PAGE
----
In California, non-compete clauses are generally void, subject to certain narrow exceptions.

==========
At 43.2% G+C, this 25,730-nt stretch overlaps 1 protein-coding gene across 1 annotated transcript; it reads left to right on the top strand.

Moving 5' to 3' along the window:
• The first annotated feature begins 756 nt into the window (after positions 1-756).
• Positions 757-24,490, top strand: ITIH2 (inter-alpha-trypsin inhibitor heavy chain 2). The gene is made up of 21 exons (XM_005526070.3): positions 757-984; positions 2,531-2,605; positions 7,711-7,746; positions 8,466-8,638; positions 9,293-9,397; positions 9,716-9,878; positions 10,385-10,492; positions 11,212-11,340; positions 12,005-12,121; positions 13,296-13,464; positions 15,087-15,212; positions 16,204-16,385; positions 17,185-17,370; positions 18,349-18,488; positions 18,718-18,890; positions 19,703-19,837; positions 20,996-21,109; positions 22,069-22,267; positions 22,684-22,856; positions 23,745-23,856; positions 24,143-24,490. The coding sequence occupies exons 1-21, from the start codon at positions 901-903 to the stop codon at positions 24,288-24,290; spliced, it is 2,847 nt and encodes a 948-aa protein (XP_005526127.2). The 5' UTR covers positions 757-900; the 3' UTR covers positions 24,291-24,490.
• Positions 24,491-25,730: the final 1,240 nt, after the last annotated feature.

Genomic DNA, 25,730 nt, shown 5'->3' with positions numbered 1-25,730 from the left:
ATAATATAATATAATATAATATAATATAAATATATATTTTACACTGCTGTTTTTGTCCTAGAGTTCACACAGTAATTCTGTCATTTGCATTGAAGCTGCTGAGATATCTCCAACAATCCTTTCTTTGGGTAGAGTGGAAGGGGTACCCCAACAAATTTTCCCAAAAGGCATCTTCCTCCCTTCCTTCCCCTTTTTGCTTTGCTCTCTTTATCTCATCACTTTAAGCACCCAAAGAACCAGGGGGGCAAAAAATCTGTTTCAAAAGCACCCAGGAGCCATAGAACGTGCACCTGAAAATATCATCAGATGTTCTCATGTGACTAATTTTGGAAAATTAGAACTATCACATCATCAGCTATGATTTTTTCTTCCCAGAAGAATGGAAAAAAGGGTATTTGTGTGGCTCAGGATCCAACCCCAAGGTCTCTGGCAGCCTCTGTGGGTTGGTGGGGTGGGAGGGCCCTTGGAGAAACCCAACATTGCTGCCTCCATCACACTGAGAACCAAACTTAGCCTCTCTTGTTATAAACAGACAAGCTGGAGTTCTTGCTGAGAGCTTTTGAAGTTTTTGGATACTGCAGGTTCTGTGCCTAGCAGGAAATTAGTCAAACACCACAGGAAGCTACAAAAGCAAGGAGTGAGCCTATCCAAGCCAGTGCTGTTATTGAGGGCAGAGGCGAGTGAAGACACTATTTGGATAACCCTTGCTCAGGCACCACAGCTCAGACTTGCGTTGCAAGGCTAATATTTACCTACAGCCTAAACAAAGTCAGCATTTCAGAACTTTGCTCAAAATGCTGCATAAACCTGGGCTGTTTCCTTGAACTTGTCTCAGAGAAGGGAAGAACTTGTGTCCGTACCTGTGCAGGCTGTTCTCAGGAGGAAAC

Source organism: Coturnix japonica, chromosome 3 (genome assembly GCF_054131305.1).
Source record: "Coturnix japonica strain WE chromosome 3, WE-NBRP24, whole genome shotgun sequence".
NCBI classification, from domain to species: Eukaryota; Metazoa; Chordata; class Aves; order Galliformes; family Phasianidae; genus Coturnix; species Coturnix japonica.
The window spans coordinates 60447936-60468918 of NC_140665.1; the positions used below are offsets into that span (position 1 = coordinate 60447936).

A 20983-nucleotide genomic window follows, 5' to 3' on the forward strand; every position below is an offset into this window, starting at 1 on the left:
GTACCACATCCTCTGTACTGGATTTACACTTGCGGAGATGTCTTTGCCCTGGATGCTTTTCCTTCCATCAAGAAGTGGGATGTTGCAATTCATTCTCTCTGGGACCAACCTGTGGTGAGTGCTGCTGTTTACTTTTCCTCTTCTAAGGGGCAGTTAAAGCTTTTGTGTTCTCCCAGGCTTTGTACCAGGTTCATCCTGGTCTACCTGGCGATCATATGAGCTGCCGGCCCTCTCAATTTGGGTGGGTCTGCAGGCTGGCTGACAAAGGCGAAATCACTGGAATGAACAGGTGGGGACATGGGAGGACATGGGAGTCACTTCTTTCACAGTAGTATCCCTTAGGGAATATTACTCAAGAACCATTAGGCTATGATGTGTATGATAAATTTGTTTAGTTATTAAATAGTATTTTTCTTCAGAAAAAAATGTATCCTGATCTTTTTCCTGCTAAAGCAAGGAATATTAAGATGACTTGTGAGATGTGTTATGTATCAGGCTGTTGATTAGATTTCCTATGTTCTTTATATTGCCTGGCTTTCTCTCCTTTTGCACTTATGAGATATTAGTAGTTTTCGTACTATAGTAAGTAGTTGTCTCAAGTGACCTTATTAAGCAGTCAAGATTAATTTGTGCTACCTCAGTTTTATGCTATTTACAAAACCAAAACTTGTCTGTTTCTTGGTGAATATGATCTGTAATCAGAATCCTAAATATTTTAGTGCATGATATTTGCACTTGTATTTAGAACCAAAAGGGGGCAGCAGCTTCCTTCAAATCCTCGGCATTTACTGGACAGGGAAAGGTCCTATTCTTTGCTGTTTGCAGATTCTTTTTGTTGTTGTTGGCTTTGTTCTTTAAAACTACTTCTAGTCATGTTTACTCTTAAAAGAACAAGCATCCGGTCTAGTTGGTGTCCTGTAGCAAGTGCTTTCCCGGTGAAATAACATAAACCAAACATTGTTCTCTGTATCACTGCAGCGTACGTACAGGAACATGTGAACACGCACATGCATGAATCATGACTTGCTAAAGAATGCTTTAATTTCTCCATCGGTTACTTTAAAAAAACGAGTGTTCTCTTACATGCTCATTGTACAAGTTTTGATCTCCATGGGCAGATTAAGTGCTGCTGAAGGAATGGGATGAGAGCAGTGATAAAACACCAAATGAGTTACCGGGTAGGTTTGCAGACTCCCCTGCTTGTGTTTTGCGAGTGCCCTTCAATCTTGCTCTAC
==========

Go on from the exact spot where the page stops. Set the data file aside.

In California, non-compete clauses are generally void, subject to certain narrow exceptions. One exception is what is known as the common law “trade secret" exception. Under this exception, a non-compete provision may be valid and enforceable if it is drafted specifically to protect the employer’s trade secrets, and the provision is narrowly tailored to achieve that purpose. Non-compete provisions in employment contracts are governed by statute, which states that “every contract by which anyone is restrained from engaging in a lawful profession, trade or business of any kind is to that extent void." Thus, in California, all non-compete clauses are therefore void, with a few narrow exceptions. Such exceptions are either statutory or case-law based. However, because recent cases have started to erode case law exceptions to Section 16600, and because California's “settled legislative policy" promotes “open competition and employee mobility," non-compete provisions should be drafted as narrowly as necessary to withstand court scrutiny. Given the public policy behind Section 16600, which is to make “illegal those restraints which preclude one from engaging in a lawful profession, trade, or business," former employees have broad leeway in their post-employment activities. For example, a former employee may accept work from a former employer’s customers if he was first invited by the customer. A former employee may inform former customers of the employee’s change in employers. The former employee may also solicit non-contract employees from his former employer or engage in competition with his or her former employer, in the same business, for the same customers, provided such competition is legal and not “unfair," which is defined as using “confidential information obtained from the former employer to compete with that employer and to solicit the business of the former employer's customers." The common law exceptions to Section 16600 include what is variously known as the “trade-secret" exception and the “non-solicitation" exception. In other words, a non-compete clause may be held valid if it is used to restrict former employees from revealing its trade secrets such as customer lists, or it is used to prevent former employees form using its trade secrets to solicit former customers. Another common law exception to Section 16600 is the “non-interference" exception. This exception applies to the situation where a former employee tries to recruit other employees of the former employer for new employment in competition with the former employer. To fall within these common law exceptions, however, the restriction placed by the non-compete clauses must be “reasonable," meaning that the provision will only be enforced if it “tend[s] more to promote than restrain trade and does not violate [§ 16600]." The non-compete clause must be short in duration, narrow in geographical scope, and specific in the trade secrets/confidential information that it seeks to protect. One court has found that restricting an employee from divulging a confidential list of preferred customers (if the customer list is not readily-available public information) for one year after termination of employment is valid. A non-compete provision forbidding a “lessee from soliciting customers made known to him in confidence for a year after termination of lease" was also found to be valid. While employees cannot be barred from a significant portion of a trade or industry, a “bargained-for contractual provision barring one party from courting a specific named customer" would most likely be valid. Taking into consideration the above factors, I would suggest that a California non-compete provision should read: I, [Employee], for a period of 1 year after termination of my employment, will not divulge any confidential information or trade secrets to any party. I, [Employee], for a period of 1 year after termination of my employment, agree not to work for or contact [a specifically named competitor or two. These named competitors must be “bargained for" with the employee and not all competitors, nor can entire industries be named.]. Furthermore, I, [Employee], for a period of 1 year after termination of my employment, will not work for a competitor within [a specific, narrowly-defined geographic area that protects a specific interest. However, once the non-compete provision reaches international waters, it is probably unenforceable given the intricacies of international law. If an employee later choose to move to another state or country, it would be beneficial to a company for its migratory employees to re-sign updated non-compete agreements tailored to that state or country.] Footnotes  See California Business and Professions Code § 16600.  See California Linoleum & Shades Supplies, Inc. v. Schultz, 105 Cal App 471 (1930) (“Contracts in restraint of trade are not favored in law beyond the extent to which they are authorized by statute, and even then the scope is not to be extended by a construction which imports to them a meaning which cannot be found in the language of the contract.")  See, e.g., California Business and Professions Code §§ 16601, 16602, 16602.5.  Recent courts have resisted any attempt at a “narrow" interpretation of Section 16600. “Any contention that a narrow-restraint exception to California Business and Professions Code § 16600 should be adopted in California is rejected." See Edwards v. Arthur Andersen LLP, 44 Cal 4th 937 (2008).  See Edwards v. Arthur Andersen LLP, 44 Cal. 4th 937, 946 (2008).  Id. at 948.  Id. (finding that a clause prohibiting former employee from “for a year after termination, from ‘soliciting,’ defined by the agreement as providing professional services to any client of [employer’s] Los Angeles office," restricted his ability to practice his accounting profession."); See also Morris v. Harris, 127 Cal.App.2d 476 (1954).  See Hilb, Rogal & Hamilton Ins. Services v. Robb, 33 Cal.App.4th 1812, 1822-23 (1995).  “[N]o actionable wrong is committed by a competitor who solicits his competitor's employees or who hires away one or more of his competitor's employees who are not under contract, so long as the inducement to leave is not accompanied by unlawful action." See Diodes, Inc. v. Franzen, 260 Cal.App.2d 244, 255 (1968), citing Buxbom v. Smith 23 Cal.2d 535, 547 (1944).  See Dowell v. Biosense Webster, Inc., 179 Cal. App. 4th 564, 578-79 (2009); Morlife, Inc. v. Perry, 56 Cal.App.4th 1514, 1520 (1997); Morris v. Harris, 127 Cal.App.2d 476 (1954).  See John F. Matull & Associates, Inc. v. Cloutier, 194 Cal App 3d 1049 (1987).  See Metro Traffic Control, Inc. v. Shadow Traffic Network, 22 Cal.App.4th 853, 861 (1994); Loral Corporation v. Moyes, 174 Cal App 3d 268, 276 (1985) (“§ 16600 does not invalidate an employee's agreement not to disclose his former employer's confidential customer list or other trade secrets or not to solicit those customers.").  See Loral Corporation, 174 Cal App 3d at 276.  Id.  Extremely broad time provisions are most likely invalid. Three year non-compete provisions have been found invalid because the time restriction did not fall within an exception to § 16600. See Hill Med. Corp. v. Wycoff, 86 Cal App 4th 895 (2001) (provision barring radiologist from practicing radiology within geographic area for three years was invalid because he was effectively excluded from his profession); Beatty Safway Scaffold, Inc. v. Skrable, 180 Cal App 2d 650 (1960) (non-compete provision where defendant agreed not to sell or lease any equipment for three years after termination was invalid). Non-compete provisions restricting an accounting employee from performing his services for previous clients for 18 months after termination was held invalid because it “restricted his ability to practice his . . . profession." See Edwards v. Arthur Andersen LLP, 44 Cal. 4th 937 (2008). Other cases have affirmed that an 18 month restriction is too long. See Dowell v. Biosense Webster, Inc., 2009 Cal App LEXIS 1860 (2009) (striking down an 18 month post termination non-solicitation period).  Geographic area is also considered in California. Companies attempting to restrict former employees from the contiguous United States have not been successful because the broad provision effectively foreclosed competition. See Comedy Club, Inc. v. Improv W. Assocs., 2008 US App LEXIS 1258 (2008). Even significantly smaller geographic restrictions are usually found to be invalid. For example, a clause forbidding one doctor from practicing within 25 miles of the plaintiff was found to be invalid when the defendant had disclaimed any interest and goodwill in the plaintiff’s business. See Haas v. Hodge, 171 Cal App 2d 478 (1959). Another court struck down a 20 mile radius prohibition because the plaintiff could not show that the area was necessary to protect its trade secrets. See Hair Club for Men, LLC v. Elite Solutions Hair Alternatives, Inc., 2007 US Dist LEXIS 30167 (2007).  See Edwards, 44 Cal. 4th at 937.  See Gordon v. Landau, 49 Cal.2d 690 (1958). This holding is affirmed by numerous courts. See e.g., Gordon v. Schwartz, 147 Cal.App.2d 213 (1956); Gordon v. Wasserman, 153 Cal.App.2d 328 (1957). The Retirement Group v. Galante, 176 Cal. App. 4th 1226, 1238 (Cal. App. 4th Dist. 2009).  See Ingrassia v. Bailey, 172 Cal App 2d 117 (1959).  See General Commer. Packaging v. TPS Package Eng'g, 114 F3d 888 (1997).